H/HPS 153. Inequality and Environment. 9 units (3-0-6): first term. This seminar introduces students to the history of environmental inequality, environmental racism, and environmental justice. Human bodies are inescapably enmeshed in our environments: human health and environmental health are inseparable. But environmental burdens and benefits are distributed unevenly along lines of race, gender, class, and nationality. We will examine local, national, and transnational case studies to understand the historical development of environmental inequalities and movements for environmental justice. We will consider different methods for studying environmental injustice and the politics of environmental knowledge. Instructor: LeBlanc.
H/HPS 154. Feminist Science Studies. 9 units (3-0-6): second term. This seminar offers an introduction to scholarship on gender and science. Feminist science studies can seem oxymoronic: the objectivity on which science depends appears opposed to the political commitments feminism implies. Scholars in feminist science studies, however, argue that feminist theory and methods can in fact improve scientific practice. This course will introduce students to the historical development of feminist Science & Technology Studies and what this field tells us about the history of women in science, the history of scientific theories of sex/gender, and the future of feminist research. This reading-heavy class will also include discussions of feminist epistemology, feminist research methods, and new directions in feminist STS. Instructor: LeBlanc.
H/HPS 155. Mortality Crises and Social Change: Epidemic Disease from 1300 to the Present. 9 units (3-0-6): third term. What do we know about epidemics in the past? What did contemporaries understand about these events? How did societies respond to periodic bouts of epidemic disease? This course examines mortality crises and epidemics from the Black Death in the 14th century to the current coronavirus pandemic, with attention given to the impact of epidemics on societies, the ways in which such outbreaks have been understood over time and the kinds of responses they have elicited. We will draw on studies for a range of societies in order to identify patterns across space and time, and to highlight both continuity and change in the ways societies have dealt with contagious diseases. Instructor: Dennison.
H/HPS 156. COVID-19 and Other Pandemics. 9 units (3-0-6): second term. How do we understand the COVID pandemic and the differential responses to it around the globe? What is the best framework for proper understanding? Science, history, politics, culture? Special attention will be given to the state of medical science today and in the past, the understanding of ethology, transmission, and symptoms; the role of scientists, physicians, and "quacks"; the persistence and change in the forms of fear, superstition, and misinformation across time. Not offered 2021-2022. Instructor: Kormos-Buchwald.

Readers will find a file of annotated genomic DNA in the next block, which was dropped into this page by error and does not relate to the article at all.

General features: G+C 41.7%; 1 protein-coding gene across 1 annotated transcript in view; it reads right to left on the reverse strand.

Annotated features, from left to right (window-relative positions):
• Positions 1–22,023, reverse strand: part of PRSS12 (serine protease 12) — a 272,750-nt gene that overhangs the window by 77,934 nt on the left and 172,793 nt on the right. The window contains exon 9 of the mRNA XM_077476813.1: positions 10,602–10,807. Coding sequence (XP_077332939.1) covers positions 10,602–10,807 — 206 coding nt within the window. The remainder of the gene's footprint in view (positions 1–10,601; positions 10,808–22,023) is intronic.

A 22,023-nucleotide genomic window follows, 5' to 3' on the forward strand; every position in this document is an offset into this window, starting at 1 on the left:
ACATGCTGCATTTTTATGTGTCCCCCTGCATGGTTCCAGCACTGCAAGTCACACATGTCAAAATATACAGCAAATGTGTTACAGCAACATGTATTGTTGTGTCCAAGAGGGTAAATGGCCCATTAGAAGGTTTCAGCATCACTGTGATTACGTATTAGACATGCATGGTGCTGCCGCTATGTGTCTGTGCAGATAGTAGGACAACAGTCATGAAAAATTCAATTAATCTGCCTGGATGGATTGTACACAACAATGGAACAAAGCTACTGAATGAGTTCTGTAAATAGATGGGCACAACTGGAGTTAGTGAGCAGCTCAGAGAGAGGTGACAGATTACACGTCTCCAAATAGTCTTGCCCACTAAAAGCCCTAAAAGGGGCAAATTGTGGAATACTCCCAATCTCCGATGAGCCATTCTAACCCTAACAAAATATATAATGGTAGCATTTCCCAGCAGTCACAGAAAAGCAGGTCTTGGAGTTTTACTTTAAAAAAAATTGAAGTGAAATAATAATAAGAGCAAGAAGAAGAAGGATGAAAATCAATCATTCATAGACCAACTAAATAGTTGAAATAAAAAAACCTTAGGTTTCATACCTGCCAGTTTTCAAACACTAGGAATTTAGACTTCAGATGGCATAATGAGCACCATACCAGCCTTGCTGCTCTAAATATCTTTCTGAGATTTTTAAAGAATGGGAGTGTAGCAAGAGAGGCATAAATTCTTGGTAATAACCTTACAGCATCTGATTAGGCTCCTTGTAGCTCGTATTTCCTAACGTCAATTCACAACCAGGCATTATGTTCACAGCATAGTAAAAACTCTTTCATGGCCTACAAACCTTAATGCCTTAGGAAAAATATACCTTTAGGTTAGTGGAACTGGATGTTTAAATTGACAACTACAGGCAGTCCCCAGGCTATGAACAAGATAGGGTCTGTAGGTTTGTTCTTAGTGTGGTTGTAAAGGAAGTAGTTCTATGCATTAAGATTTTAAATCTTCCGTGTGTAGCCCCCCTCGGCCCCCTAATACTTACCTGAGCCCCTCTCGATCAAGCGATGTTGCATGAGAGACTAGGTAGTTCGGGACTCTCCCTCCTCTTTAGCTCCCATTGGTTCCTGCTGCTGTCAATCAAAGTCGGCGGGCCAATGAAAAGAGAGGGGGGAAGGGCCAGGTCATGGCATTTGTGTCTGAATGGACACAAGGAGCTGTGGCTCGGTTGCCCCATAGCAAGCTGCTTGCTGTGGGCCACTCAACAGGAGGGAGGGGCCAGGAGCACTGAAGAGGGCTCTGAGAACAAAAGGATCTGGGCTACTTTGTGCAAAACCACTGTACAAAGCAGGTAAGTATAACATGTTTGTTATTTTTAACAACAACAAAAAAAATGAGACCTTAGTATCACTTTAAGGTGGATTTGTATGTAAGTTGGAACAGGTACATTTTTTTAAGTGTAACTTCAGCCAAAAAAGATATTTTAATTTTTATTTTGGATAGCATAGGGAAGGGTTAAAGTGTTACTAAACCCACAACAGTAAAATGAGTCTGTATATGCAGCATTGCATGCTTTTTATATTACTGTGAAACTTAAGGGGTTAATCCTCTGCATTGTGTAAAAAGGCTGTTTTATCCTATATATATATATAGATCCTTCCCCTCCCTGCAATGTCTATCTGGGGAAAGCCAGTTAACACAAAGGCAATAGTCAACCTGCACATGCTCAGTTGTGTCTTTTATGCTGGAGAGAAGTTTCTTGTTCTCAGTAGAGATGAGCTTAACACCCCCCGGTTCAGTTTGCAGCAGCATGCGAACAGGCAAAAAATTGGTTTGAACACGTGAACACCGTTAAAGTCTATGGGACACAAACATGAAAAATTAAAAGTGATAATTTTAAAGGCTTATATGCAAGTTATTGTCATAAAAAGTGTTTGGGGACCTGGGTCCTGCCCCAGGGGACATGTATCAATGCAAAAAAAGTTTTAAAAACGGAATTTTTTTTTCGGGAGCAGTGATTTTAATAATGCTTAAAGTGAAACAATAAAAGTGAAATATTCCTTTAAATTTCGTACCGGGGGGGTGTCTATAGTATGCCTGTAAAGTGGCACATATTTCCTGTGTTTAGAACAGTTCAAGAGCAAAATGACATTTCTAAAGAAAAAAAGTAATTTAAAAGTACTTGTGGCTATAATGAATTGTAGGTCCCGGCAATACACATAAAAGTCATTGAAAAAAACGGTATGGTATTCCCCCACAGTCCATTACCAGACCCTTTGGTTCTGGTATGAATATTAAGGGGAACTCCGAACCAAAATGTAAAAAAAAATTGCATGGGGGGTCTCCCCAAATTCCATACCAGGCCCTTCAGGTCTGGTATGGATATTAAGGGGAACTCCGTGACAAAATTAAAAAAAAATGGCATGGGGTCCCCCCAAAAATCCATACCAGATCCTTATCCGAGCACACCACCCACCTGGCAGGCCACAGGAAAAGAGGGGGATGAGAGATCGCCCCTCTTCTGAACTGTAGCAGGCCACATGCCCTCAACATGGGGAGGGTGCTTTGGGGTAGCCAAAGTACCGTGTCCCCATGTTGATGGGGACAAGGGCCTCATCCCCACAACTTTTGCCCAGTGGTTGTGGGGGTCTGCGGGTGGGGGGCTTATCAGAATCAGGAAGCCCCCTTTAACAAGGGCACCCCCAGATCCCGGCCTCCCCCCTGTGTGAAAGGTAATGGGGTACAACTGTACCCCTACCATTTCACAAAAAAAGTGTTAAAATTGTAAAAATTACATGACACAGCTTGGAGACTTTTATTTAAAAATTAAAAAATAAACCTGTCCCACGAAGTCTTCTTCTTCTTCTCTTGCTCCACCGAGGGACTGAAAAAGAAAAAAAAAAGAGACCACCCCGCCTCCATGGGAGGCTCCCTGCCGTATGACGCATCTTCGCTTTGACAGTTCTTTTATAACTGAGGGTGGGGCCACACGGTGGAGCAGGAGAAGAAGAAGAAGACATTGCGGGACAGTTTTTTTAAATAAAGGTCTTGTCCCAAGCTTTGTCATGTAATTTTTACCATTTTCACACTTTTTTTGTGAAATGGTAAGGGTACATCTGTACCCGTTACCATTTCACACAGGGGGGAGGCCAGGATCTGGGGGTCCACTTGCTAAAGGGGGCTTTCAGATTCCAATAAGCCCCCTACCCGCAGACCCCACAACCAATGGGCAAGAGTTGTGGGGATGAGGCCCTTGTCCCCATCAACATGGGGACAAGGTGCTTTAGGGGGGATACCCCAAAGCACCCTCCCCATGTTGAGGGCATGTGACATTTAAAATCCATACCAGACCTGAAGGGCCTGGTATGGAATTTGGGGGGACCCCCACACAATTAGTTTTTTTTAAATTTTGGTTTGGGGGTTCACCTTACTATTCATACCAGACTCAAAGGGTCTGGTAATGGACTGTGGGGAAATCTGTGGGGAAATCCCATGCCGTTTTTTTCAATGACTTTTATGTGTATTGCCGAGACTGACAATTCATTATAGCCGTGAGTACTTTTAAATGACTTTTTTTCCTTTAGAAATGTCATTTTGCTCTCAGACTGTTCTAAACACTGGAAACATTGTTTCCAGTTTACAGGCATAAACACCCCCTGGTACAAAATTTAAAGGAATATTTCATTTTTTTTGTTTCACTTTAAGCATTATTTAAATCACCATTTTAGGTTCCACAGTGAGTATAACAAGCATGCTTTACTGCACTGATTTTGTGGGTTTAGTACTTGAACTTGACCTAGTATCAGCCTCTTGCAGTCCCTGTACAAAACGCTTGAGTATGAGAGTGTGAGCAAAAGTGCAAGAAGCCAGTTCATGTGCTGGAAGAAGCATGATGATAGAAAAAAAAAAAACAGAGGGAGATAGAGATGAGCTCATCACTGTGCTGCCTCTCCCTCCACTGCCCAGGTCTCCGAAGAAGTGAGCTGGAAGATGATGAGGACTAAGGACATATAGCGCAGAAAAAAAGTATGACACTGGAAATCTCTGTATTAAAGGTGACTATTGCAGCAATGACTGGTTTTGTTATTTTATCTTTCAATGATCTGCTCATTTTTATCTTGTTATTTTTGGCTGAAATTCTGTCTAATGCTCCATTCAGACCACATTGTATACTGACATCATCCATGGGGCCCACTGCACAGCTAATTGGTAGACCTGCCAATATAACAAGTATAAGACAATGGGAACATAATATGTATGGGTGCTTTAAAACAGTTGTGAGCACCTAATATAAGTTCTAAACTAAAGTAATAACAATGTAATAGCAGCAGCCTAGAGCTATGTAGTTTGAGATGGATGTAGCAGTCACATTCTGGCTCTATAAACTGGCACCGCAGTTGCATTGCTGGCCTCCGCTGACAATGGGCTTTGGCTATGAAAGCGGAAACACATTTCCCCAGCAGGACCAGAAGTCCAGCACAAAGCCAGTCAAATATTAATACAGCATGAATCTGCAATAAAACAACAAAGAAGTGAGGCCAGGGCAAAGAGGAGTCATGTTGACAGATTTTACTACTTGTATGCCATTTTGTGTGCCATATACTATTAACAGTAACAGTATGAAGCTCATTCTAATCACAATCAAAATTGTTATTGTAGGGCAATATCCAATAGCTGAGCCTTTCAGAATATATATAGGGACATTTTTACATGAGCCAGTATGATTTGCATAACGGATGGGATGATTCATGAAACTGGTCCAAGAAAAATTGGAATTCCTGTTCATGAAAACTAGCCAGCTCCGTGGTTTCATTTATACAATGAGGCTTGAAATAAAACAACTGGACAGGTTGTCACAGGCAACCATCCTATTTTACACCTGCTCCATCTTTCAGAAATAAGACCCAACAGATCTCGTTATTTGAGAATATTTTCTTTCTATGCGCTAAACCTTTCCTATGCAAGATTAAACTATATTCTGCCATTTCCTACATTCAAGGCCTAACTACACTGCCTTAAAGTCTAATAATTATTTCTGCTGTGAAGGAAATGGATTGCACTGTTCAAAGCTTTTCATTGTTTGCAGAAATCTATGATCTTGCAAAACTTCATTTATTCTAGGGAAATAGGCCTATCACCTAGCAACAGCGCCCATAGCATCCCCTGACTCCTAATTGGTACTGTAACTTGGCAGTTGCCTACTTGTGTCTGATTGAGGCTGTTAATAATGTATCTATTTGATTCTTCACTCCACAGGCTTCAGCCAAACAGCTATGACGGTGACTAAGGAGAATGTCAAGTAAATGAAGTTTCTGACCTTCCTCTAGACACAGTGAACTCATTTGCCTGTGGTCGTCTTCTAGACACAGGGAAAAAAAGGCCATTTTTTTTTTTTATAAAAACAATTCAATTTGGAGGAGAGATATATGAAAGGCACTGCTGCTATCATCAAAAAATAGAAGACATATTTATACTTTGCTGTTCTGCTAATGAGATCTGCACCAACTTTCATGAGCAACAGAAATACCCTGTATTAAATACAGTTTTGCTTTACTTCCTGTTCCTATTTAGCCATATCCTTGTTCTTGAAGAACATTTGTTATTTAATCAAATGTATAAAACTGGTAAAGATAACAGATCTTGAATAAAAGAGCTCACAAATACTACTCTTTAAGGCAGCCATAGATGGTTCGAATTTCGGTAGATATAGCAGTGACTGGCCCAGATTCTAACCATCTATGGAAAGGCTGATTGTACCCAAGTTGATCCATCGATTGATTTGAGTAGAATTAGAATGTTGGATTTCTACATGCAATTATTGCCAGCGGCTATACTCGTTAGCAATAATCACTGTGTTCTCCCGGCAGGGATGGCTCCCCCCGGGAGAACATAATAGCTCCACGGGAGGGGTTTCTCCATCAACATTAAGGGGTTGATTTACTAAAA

HPS/H 157. What is History of Technology?. 9 units (3-0-6): first term. Visible and invisible technologies dominate the present, deeply impacting our personal, social and political lives. This advanced class focuses on technology's role at the intersection of science, politics and culture, primarily in Western Europe and the United States. We will examine the histories of selected technologies (rocketry, computing, robotics); the circulation of knowledge and the creation of networks (transportation, communication, energy, surveillance); real and imagined infrastructural mega-projects (Suez Canal, Atlantropa, Channel tunnel, Transrapid, Iridium); and the role of experts and technocratic elites. As the class combines the discussion of competing methodologies with the reading of field-defining classics, students will get to know a thriving area of historical research with particular relevance to future scientists and engineers. Instructor: Geppert.
HPS/H 158. From World to Earth: Spaceflight and the Making of a Planet. 9 units (3-0-6): second term. Are we living in a 'Second Space Age'? Framed by wide-ranging debates on scale, temporality, planetization and the Anthropocene, this advanced course charts the making of planet Earth from the 1940s through the present. Individual sessions will be devoted to pertinent philosophical conceptions (biosphere, noƶsphere, Gaia); the visualized and photographed view of Earth from above (Small Steps, Whole Earth, Earthrise, Blue Marble, Blue Dot); the genealogy of space stations and space colonies (space mirrors, Salyut, Skylab, O'Neill, Spacelab, ISS); reconnaissance, navigation and surveillance systems (Corona, GPS, BeiDou, Galileo); space-based communication infrastructures (Intelsat, Telstar, Iridium); as well as the role of technocelebrities and astropreneurs. A field trip forms part of this class. Instructor: Geppert.
HPS/H 160. Einstein and His Generation: The History of Modern Physical Sciences. 9 units (3-0-6): third term. An exploration of the most significant scientific developments in the physical sciences, structured around the life and work of Albert Einstein (1879-1955), with particular emphasis on the new theories of radiation, the structure of matter, relativity, and quantum mechanics. While using original Einstein manuscripts, notebooks, scientific papers, and personal correspondence, we shall also study how experimental and theoretical work in the sciences was carried out; scientific education and career patterns; personal, political, cultural, and sociological dimensions of science. Instructor: Kormos-Buchwald.